I often go back through the archives of this site, reading essays written by our founder, Michael Spencer. His words continue to challenge and encourage me as I walk in this evangelical minefield/post-evangelical wilderness. I got to know Michael by reading his older essays. Even as we then were author/agent, and then friends, the way I knew Michael best was through his writings.
We walk with Michael through his Calvinist days, then his flirtation with the Catholic Church, then with his prophetic proclamation that evangelicalism was on the verge of collapse. He wandered around, trying to find a place where he would fit in American Christianity, and finally realizing that not fitting was right where he needed to be.
One thing I would be very cautious in saying is that Michael grew in all of his wanderings. My caution is because of our use of the term “grow.” It implies, in our current culture, that where we are today is not good enough, and we need to keep working to achieve some new level. And if we don’t, then we are not doing our duty. It is the American education version of Christianity. Listen to the presentation of knowledge, pass a test to show you have grasped the knowledge, and graduate to the next level. We keep doing this until we “graduate” to Heaven and then we no longer have to learn.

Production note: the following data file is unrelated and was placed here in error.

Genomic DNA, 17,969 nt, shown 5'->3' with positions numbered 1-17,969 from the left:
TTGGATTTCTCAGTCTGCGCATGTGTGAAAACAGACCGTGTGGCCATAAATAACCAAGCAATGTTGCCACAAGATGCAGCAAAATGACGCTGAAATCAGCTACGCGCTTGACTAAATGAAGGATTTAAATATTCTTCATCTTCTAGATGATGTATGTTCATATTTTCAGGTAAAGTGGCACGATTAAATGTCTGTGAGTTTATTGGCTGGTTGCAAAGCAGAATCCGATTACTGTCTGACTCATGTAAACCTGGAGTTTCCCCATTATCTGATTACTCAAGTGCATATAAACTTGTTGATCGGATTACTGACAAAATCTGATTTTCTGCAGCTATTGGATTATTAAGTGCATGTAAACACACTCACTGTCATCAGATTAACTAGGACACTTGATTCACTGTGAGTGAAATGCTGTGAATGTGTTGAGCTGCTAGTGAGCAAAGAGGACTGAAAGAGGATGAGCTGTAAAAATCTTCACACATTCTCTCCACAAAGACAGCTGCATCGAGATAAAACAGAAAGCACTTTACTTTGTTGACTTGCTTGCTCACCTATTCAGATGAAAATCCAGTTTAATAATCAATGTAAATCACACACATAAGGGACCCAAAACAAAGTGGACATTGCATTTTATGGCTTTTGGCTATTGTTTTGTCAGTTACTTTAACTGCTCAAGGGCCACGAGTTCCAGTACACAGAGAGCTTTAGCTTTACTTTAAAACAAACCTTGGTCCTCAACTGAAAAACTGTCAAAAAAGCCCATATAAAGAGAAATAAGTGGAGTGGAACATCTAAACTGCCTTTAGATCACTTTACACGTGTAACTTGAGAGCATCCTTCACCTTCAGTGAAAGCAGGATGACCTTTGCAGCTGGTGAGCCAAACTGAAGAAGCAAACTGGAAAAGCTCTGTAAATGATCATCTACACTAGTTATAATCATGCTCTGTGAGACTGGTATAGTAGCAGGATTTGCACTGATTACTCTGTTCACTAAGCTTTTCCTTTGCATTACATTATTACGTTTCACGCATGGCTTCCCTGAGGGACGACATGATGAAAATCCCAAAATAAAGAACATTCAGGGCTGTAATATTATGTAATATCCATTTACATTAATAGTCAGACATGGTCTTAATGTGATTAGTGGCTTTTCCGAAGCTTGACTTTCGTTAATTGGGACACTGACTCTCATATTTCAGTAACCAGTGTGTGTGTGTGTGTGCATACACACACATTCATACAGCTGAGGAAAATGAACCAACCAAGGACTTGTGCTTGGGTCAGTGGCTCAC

I hear so often, “What do you think God is trying to teach you through this or that trial?” It’s as if God’s main role in our lives is to teach us things. And our role is to learn. Teacher-student. Yet I don’t see this picture painted in Scripture. When I read of God’s interaction with his creation, it is as of a lover. Often as a jealous lover, yes. That’s because we drift off after lesser loves, and he has to come find us and bring us back.
Or as a shepherd, who has to deal with sheep who constantly want to wander away from green pastures. And in case you think you are part of the 99 who stay put instead of the one who strays. guess what? There are no 99 “good sheep.” We are all the one who has strayed. We’re not learning anything. We’re selfish creatures who think we know what is best rather than trusting our shepherd. And once he has brought us back safely into the sheepfold, we’ll once again look for a hole in the fence so we can run away.
Or as the father who is waiting and waiting and waiting for us to return, knowing we will when we are hungry and tired and scared enough. And when he sees us tramping up the lane, our father will run—run, mind you—to embrace us.
There are other metaphors in Scripture that show us God, but I don’t see any as him as our professor. I do, however, see one picture over and over and over.
If there was one thing Michael and I could talk about for hours (other than the Cincinnati Reds) it was grace. God as our lover, freely receiving us back even though we have been unfaithful, and will be unfaithful to our dying day. God as our shepherd seeking us out to feed us and care for us and keep us safe in spite of all of our efforts to run away. God as our father, running to welcome us back as his sons and daughters.
Grace. We constantly go our own ways, and God the lover/shepherd/father gives grace upon grace upon grace. Just like in the miracles we read in the gospels, grace is given without the recipient doing anything to earn it or keep it. And that is what makes it so scary to us. We would prefer God as a schoolmarm who gives us lessons and we work to earn a good grade. But that is not the God of Scripture. And it was never the God of Michael.